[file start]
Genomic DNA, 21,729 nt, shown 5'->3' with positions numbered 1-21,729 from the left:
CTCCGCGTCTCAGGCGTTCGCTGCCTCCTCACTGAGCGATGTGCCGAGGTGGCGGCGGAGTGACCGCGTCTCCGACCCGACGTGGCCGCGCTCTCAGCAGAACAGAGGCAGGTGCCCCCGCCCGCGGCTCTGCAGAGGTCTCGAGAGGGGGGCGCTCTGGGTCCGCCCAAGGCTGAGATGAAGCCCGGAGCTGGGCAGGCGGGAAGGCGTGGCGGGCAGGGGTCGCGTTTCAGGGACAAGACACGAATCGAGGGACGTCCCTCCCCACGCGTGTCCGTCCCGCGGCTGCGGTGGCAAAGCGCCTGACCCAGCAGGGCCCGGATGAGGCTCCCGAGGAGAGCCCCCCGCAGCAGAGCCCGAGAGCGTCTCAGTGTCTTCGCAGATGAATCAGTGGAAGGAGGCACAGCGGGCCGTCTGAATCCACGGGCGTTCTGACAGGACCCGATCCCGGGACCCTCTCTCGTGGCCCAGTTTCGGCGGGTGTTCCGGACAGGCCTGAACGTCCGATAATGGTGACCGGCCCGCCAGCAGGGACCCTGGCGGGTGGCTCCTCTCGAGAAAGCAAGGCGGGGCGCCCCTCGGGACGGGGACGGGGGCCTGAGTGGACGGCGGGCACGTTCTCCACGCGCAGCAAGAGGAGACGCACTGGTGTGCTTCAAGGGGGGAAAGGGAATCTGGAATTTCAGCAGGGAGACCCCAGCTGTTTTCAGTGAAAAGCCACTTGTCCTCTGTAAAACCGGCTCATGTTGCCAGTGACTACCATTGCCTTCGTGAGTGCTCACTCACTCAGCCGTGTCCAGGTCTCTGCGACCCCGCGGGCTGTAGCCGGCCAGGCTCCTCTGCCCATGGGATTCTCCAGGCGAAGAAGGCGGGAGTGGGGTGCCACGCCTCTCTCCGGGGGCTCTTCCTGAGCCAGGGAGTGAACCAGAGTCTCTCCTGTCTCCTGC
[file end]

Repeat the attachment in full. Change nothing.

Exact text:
Genomic DNA, 21,729 nt, shown 5'->3' with positions numbered 1-21,729 from the left:
CTCCGCGTCTCAGGCGTTCGCTGCCTCCTCACTGAGCGATGTGCCGAGGTGGCGGCGGAGTGACCGCGTCTCCGACCCGACGTGGCCGCGCTCTCAGCAGAACAGAGGCAGGTGCCCCCGCCCGCGGCTCTGCAGAGGTCTCGAGAGGGGGGCGCTCTGGGTCCGCCCAAGGCTGAGATGAAGCCCGGAGCTGGGCAGGCGGGAAGGCGTGGCGGGCAGGGGTCGCGTTTCAGGGACAAGACACGAATCGAGGGACGTCCCTCCCCACGCGTGTCCGTCCCGCGGCTGCGGTGGCAAAGCGCCTGACCCAGCAGGGCCCGGATGAGGCTCCCGAGGAGAGCCCCCCGCAGCAGAGCCCGAGAGCGTCTCAGTGTCTTCGCAGATGAATCAGTGGAAGGAGGCACAGCGGGCCGTCTGAATCCACGGGCGTTCTGACAGGACCCGATCCCGGGACCCTCTCTCGTGGCCCAGTTTCGGCGGGTGTTCCGGACAGGCCTGAACGTCCGATAATGGTGACCGGCCCGCCAGCAGGGACCCTGGCGGGTGGCTCCTCTCGAGAAAGCAAGGCGGGGCGCCCCTCGGGACGGGGACGGGGGCCTGAGTGGACGGCGGGCACGTTCTCCACGCGCAGCAAGAGGAGACGCACTGGTGTGCTTCAAGGGGGGAAAGGGAATCTGGAATTTCAGCAGGGAGACCCCAGCTGTTTTCAGTGAAAAGCCACTTGTCCTCTGTAAAACCGGCTCATGTTGCCAGTGACTACCATTGCCTTCGTGAGTGCTCACTCACTCAGCCGTGTCCAGGTCTCTGCGACCCCGCGGGCTGTAGCCGGCCAGGCTCCTCTGCCCATGGGATTCTCCAGGCGAAGAAGGCGGGAGTGGGGTGCCACGCCTCTCTCCGGGGGCTCTTCCTGAGCCAGGGAGTGAACCAGAGTCTCTCCTGTCTCCTGC